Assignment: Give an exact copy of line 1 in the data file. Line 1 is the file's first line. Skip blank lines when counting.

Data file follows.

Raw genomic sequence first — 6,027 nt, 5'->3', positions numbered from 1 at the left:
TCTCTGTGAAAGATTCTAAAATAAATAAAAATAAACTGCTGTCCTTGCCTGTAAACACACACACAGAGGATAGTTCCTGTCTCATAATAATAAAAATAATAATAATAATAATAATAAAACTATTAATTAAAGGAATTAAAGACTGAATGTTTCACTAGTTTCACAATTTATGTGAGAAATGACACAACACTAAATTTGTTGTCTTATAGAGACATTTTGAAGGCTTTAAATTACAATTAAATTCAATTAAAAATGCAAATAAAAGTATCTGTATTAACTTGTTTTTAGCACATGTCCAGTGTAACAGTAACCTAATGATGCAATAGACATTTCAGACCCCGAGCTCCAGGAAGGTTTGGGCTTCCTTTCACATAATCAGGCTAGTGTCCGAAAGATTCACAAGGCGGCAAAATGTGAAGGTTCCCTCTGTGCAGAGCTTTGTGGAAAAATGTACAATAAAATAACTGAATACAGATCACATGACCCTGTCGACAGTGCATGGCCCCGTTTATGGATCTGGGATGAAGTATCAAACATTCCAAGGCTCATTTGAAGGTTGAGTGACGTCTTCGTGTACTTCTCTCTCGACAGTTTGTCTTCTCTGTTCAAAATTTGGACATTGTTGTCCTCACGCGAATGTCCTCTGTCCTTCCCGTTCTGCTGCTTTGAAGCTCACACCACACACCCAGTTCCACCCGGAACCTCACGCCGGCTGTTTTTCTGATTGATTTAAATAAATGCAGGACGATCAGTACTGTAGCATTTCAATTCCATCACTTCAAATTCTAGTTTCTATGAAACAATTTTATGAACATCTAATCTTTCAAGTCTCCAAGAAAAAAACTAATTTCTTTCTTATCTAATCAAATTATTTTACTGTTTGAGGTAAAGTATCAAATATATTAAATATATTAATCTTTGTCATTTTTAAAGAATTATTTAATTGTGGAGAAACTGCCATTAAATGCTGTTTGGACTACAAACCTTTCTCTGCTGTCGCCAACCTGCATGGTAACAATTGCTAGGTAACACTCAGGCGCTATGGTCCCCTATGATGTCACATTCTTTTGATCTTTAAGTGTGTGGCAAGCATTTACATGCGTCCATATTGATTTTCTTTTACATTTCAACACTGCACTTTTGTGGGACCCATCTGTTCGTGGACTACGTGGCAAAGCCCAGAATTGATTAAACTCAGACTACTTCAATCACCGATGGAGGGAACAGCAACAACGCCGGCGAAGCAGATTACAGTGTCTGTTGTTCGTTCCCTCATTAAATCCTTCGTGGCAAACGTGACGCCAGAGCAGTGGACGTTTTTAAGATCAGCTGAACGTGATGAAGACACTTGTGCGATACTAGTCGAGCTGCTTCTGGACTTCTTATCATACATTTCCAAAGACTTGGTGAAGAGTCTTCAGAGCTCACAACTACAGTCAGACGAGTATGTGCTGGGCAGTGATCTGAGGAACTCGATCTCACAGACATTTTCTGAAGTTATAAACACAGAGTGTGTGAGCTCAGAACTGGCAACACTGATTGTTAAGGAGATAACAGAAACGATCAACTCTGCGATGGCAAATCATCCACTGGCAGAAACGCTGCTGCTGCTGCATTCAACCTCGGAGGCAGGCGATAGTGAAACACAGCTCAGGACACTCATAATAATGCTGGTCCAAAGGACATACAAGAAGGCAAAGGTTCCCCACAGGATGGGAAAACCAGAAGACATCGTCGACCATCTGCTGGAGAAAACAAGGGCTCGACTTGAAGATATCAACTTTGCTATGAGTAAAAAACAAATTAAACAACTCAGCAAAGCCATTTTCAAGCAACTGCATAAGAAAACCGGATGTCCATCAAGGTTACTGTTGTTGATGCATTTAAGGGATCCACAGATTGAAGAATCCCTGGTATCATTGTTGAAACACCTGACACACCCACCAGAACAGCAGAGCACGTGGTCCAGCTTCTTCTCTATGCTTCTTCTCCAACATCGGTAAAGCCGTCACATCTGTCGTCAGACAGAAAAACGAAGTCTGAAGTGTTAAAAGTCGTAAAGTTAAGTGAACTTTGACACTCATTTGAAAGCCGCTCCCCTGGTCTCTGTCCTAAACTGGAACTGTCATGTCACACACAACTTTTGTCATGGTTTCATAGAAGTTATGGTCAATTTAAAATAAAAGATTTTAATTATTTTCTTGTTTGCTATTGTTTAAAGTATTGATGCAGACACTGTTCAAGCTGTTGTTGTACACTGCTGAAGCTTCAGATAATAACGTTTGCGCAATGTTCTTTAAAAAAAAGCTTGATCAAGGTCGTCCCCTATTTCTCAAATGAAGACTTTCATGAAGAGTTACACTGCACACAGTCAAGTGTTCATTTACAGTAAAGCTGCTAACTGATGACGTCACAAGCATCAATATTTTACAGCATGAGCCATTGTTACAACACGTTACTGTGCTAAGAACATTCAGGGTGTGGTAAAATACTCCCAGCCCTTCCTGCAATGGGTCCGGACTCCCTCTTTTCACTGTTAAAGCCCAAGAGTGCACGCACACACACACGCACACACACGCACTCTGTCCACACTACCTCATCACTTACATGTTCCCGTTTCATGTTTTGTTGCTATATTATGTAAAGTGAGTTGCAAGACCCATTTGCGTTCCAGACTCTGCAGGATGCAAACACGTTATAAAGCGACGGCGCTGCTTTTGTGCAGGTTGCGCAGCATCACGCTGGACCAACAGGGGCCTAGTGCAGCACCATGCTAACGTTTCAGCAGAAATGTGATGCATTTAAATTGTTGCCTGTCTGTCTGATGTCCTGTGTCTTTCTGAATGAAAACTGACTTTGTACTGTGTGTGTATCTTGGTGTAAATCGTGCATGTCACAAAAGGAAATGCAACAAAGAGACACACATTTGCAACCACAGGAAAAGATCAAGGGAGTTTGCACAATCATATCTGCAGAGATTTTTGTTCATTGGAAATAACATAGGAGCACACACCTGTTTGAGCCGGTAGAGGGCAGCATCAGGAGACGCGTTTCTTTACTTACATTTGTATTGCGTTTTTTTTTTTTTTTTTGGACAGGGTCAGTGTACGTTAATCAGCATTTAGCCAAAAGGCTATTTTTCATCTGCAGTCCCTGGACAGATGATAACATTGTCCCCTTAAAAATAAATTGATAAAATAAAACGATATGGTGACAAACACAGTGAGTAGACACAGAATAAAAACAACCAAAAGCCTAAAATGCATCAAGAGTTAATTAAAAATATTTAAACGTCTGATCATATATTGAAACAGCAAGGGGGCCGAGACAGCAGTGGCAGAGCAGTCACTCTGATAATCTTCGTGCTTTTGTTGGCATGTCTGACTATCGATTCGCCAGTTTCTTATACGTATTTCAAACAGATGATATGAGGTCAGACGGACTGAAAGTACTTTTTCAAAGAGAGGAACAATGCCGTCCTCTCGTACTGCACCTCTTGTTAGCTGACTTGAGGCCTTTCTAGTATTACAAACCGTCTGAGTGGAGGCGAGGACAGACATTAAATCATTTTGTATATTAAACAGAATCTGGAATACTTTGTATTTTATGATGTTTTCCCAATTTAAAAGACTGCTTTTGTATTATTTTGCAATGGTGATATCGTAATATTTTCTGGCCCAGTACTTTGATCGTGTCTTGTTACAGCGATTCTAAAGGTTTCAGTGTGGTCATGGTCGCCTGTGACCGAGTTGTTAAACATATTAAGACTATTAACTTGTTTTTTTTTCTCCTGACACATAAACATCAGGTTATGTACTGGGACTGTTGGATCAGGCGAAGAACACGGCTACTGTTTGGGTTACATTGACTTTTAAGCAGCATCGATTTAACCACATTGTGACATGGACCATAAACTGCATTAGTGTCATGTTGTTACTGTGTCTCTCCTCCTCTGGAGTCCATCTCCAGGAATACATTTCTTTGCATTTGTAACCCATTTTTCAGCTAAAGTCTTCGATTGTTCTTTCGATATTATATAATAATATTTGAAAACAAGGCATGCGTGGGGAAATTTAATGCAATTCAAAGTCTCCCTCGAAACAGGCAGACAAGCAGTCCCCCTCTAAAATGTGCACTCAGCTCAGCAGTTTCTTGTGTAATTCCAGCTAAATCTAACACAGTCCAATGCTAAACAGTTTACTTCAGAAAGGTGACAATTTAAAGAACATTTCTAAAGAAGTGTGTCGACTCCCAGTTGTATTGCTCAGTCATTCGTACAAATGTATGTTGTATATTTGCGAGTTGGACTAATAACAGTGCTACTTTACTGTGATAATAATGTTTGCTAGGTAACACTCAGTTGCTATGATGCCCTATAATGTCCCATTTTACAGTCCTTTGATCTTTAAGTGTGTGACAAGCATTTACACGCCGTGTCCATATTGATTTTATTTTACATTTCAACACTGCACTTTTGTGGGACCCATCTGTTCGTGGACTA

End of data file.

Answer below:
Raw genomic sequence first — 6,027 nt, 5'->3', positions numbered from 1 at the left: